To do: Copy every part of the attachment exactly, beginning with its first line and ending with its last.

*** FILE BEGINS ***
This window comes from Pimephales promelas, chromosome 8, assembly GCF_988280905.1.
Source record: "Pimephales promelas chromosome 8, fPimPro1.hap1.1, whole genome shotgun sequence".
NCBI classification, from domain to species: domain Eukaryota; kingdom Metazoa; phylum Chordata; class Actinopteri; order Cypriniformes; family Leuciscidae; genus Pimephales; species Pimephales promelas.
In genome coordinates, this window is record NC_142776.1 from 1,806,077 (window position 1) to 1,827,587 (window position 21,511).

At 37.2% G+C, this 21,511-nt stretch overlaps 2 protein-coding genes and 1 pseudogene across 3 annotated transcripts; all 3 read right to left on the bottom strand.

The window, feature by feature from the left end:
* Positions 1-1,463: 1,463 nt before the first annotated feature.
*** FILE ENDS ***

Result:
This window comes from Pimephales promelas, chromosome 8, assembly GCF_988280905.1.
Source record: "Pimephales promelas chromosome 8, fPimPro1.hap1.1, whole genome shotgun sequence".
NCBI classification, from domain to species: domain Eukaryota; kingdom Metazoa; phylum Chordata; class Actinopteri; order Cypriniformes; family Leuciscidae; genus Pimephales; species Pimephales promelas.
In genome coordinates, this window is record NC_142776.1 from 1,806,077 (window position 1) to 1,827,587 (window position 21,511).

At 37.2% G+C, this 21,511-nt stretch overlaps 2 protein-coding genes and 1 pseudogene across 3 annotated transcripts; all 3 read right to left on the bottom strand.

The window, feature by feature from the left end:
* Positions 1-1,463: 1,463 nt before the first annotated feature.